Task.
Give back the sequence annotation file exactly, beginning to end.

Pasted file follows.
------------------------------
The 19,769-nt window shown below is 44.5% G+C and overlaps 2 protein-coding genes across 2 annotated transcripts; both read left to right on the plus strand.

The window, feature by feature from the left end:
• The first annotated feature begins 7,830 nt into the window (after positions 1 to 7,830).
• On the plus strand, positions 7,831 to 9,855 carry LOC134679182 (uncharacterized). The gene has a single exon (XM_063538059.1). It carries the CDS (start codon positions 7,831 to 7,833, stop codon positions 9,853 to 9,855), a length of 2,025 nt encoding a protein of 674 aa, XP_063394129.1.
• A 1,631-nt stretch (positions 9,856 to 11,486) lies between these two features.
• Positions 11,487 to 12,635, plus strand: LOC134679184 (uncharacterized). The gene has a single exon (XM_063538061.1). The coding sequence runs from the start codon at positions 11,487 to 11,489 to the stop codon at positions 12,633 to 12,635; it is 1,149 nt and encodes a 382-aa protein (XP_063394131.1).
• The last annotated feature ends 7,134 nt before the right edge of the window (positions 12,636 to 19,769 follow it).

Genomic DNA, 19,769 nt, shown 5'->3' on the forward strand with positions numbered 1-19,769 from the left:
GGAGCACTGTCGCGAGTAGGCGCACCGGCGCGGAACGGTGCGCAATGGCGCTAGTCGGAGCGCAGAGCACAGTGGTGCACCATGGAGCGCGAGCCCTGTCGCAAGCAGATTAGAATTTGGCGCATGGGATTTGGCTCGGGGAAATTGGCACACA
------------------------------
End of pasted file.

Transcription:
The 19,769-nt window shown below is 44.5% G+C and overlaps 2 protein-coding genes across 2 annotated transcripts; both read left to right on the plus strand.

The window, feature by feature from the left end:
• The first annotated feature begins 7,830 nt into the window (after positions 1 to 7,830).
• On the plus strand, positions 7,831 to 9,855 carry LOC134679182 (uncharacterized). The gene has a single exon (XM_063538059.1). It carries the CDS (start codon positions 7,831 to 7,833, stop codon positions 9,853 to 9,855), a length of 2,025 nt encoding a protein of 674 aa, XP_063394129.1.
• A 1,631-nt stretch (positions 9,856 to 11,486) lies between these two features.
• Positions 11,487 to 12,635, plus strand: LOC134679184 (uncharacterized). The gene has a single exon (XM_063538061.1). The coding sequence runs from the start codon at positions 11,487 to 11,489 to the stop codon at positions 12,633 to 12,635; it is 1,149 nt and encodes a 382-aa protein (XP_063394131.1).
• The last annotated feature ends 7,134 nt before the right edge of the window (positions 12,636 to 19,769 follow it).

Genomic DNA, 19,769 nt, shown 5'->3' on the forward strand with positions numbered 1-19,769 from the left:
GGAGCACTGTCGCGAGTAGGCGCACCGGCGCGGAACGGTGCGCAATGGCGCTAGTCGGAGCGCAGAGCACAGTGGTGCACCATGGAGCGCGAGCCCTGTCGCAAGCAGATTAGAATTTGGCGCATGGGATTTGGCTCGGGGAAATTGGCACACA